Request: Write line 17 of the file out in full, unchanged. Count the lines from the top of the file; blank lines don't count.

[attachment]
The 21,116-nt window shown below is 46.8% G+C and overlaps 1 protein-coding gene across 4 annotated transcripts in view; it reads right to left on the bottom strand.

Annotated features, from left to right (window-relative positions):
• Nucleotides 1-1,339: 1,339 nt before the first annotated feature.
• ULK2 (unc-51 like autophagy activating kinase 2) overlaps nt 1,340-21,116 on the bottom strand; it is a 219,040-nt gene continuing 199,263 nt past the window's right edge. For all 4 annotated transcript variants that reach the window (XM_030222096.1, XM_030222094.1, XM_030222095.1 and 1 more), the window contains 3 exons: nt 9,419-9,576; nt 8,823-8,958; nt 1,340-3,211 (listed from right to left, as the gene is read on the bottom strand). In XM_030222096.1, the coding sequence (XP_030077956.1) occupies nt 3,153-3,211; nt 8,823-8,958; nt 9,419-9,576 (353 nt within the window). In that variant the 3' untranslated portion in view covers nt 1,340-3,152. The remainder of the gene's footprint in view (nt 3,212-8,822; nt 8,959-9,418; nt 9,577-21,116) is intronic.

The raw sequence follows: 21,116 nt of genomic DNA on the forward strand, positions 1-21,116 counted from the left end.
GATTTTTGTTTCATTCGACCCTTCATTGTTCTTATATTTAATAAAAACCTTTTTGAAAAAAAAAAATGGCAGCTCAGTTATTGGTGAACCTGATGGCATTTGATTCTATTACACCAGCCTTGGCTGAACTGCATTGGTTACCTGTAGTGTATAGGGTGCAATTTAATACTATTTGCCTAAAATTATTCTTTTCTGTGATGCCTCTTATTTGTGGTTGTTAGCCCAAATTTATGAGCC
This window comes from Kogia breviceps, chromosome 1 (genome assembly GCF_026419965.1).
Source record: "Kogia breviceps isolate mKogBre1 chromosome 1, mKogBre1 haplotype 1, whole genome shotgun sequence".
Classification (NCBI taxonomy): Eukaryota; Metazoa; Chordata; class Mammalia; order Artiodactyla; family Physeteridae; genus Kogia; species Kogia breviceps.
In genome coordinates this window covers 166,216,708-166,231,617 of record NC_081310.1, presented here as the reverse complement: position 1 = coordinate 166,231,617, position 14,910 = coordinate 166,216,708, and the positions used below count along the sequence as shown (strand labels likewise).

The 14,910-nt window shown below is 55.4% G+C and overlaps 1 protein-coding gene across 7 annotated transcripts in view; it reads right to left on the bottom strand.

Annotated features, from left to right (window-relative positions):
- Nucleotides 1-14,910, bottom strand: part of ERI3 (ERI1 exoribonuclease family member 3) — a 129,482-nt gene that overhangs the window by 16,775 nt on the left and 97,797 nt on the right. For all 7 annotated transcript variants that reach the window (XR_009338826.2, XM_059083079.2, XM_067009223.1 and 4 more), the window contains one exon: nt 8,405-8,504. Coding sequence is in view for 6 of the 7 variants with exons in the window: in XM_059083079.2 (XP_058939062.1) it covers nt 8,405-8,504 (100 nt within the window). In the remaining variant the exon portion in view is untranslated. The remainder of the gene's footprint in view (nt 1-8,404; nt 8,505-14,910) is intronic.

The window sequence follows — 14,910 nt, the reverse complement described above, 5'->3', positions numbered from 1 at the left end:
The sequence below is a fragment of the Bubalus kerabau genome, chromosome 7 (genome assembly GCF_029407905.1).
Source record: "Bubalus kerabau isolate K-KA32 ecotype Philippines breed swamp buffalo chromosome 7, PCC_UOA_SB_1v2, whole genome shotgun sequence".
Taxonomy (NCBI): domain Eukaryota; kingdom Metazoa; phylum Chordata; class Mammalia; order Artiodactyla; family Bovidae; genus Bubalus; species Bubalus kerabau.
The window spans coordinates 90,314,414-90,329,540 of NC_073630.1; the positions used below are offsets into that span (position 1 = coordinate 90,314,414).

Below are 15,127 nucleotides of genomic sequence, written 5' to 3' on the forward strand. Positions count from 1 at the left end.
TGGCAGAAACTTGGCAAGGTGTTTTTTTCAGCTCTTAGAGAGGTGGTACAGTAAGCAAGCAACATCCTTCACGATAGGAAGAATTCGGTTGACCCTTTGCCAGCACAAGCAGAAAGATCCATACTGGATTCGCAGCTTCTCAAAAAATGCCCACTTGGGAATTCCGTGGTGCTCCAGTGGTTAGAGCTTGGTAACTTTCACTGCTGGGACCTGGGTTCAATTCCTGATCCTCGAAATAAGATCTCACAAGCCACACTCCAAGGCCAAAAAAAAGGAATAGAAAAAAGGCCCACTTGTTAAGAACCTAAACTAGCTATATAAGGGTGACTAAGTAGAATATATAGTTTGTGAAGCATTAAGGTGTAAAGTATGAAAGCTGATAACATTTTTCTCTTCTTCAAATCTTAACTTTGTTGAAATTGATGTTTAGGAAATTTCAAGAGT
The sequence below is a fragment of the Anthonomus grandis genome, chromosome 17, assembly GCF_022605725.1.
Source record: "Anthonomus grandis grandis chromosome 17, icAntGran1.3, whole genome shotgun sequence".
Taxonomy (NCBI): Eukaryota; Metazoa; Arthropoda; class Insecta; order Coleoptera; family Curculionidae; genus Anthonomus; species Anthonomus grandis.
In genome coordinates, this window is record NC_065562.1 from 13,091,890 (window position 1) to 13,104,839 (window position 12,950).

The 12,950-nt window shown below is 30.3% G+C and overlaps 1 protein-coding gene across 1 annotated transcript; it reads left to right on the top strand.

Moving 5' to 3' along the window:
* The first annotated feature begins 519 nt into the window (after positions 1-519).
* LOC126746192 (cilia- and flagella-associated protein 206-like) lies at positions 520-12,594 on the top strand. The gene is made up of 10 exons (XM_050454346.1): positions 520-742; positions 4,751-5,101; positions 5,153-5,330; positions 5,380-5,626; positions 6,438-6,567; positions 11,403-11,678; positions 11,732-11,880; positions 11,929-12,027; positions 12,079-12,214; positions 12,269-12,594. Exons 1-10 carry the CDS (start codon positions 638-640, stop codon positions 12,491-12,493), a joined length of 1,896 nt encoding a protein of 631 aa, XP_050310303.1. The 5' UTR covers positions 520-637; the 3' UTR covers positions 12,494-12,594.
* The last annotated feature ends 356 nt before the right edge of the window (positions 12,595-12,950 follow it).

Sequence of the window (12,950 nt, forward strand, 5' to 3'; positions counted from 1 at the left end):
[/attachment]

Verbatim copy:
Taxonomy (NCBI): domain Eukaryota; kingdom Metazoa; phylum Chordata; class Mammalia; order Artiodactyla; family Bovidae; genus Bubalus; species Bubalus kerabau.